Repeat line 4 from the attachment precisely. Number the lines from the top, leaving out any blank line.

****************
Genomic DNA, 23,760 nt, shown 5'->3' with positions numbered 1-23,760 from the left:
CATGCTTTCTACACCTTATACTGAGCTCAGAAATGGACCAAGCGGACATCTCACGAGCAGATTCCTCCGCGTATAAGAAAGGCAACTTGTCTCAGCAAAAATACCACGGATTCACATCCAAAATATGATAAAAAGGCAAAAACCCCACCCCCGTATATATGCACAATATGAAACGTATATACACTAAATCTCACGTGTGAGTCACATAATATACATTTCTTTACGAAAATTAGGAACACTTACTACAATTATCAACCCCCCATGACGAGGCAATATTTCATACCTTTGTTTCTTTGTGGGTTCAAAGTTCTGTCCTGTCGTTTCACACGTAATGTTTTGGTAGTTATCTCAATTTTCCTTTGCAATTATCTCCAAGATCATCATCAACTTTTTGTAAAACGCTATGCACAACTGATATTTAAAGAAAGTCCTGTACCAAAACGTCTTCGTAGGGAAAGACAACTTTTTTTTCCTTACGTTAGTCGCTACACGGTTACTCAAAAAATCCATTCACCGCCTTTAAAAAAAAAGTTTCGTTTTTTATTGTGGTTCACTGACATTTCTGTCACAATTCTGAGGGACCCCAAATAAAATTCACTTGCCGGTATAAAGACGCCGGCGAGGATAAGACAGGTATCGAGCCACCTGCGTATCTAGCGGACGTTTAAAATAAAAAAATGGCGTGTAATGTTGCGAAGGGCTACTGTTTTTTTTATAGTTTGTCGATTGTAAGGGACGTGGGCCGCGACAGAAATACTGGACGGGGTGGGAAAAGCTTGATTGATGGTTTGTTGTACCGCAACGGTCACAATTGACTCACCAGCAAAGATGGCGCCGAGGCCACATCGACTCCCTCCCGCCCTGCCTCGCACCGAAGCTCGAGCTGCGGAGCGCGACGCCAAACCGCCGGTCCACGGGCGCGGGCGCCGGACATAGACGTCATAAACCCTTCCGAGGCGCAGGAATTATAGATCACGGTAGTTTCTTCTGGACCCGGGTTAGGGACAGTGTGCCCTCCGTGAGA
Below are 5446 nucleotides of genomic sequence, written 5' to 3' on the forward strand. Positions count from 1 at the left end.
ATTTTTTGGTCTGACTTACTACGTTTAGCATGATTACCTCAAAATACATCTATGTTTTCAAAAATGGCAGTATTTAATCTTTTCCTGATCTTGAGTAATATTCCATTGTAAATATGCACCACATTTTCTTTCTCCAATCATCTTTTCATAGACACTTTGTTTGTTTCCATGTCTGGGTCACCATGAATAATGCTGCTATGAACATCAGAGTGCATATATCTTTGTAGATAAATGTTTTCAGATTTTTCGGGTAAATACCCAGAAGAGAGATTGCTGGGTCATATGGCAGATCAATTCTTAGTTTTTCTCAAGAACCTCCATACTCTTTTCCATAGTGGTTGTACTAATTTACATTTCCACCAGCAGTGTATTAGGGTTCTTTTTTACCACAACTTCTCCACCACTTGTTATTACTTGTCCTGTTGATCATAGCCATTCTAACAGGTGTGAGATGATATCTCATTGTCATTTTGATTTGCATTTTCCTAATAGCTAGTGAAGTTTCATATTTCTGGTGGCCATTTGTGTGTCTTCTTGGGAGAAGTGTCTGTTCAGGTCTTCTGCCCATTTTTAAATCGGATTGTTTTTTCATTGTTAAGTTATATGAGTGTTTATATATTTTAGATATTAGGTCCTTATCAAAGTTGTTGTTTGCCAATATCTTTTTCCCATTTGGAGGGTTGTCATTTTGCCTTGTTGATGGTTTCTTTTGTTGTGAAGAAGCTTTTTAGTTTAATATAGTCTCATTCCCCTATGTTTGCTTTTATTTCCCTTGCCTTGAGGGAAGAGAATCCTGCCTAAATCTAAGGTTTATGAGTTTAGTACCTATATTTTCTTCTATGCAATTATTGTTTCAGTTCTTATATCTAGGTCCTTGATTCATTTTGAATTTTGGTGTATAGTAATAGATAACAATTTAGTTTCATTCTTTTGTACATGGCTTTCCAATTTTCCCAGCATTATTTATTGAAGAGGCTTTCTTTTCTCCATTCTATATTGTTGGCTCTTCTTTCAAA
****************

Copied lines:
ATTTTTTGGTCTGACTTACTACGTTTAGCATGATTACCTCAAAATACATCTATGTTTTCAAAAATGGCAGTATTTAATCTTTTCCTGATCTTGAGTAATATTCCATTGTAAATATGCACCACATTTTCTTTCTCCAATCATCTTTTCATAGACACTTTGTTTGTTTCCATGTCTGGGTCACCATGAATAATGCTGCTATGAACATCAGAGTGCATATATCTTTGTAGATAAATGTTTTCAGATTTTTCGGGTAAATACCCAGAAGAGAGATTGCTGGGTCATATGGCAGATCAATTCTTAGTTTTTCTCAAGAACCTCCATACTCTTTTCCATAGTGGTTGTACTAATTTACATTTCCACCAGCAGTGTATTAGGGTTCTTTTTTACCACAACTTCTCCACCACTTGTTATTACTTGTCCTGTTGATCATAGCCATTCTAACAGGTGTGAGATGATATCTCATTGTCATTTTGATTTGCATTTTCCTAATAGCTAGTGAAGTTTCATATTTCTGGTGGCCATTTGTGTGTCTTCTTGGGAGAAGTGTCTGTTCAGGTCTTCTGCCCATTTTTAAATCGGATTGTTTTTTCATTGTTAAGTTATATGAGTGTTTATATATTTTAGATATTAGGTCCTTATCAAAGTTGTTGTTTGCCAATATCTTTTTCCCATTTGGAGGGTTGTCATTTTGCCTTGTTGATGGTTTCTTTTGTTGTGAAGAAGCTTTTTAGTTTAATATAGTCTCATTCCCCTATGTTTGCTTTTATTTCCCTTGCCTTGAGGGAAGAGAATCCTGCCTAAATCTAAGGTTTATGAGTTTAGTACCTATATTTTCTTCTATGCAATTATTGTTTCAGTTCTTATATCTAGGTCCTTGATTCATTTTGAATTTTGGTGTATAGTAATAGATAACAATTTAGTTTCATTCTTTTGTACATGGCTTTCCAATTTTCCCAGCATTATTTATTGAAGAGGCTTTCTTTTCTCCATTCTATATTGTTGGCTCTTCTTTCAAA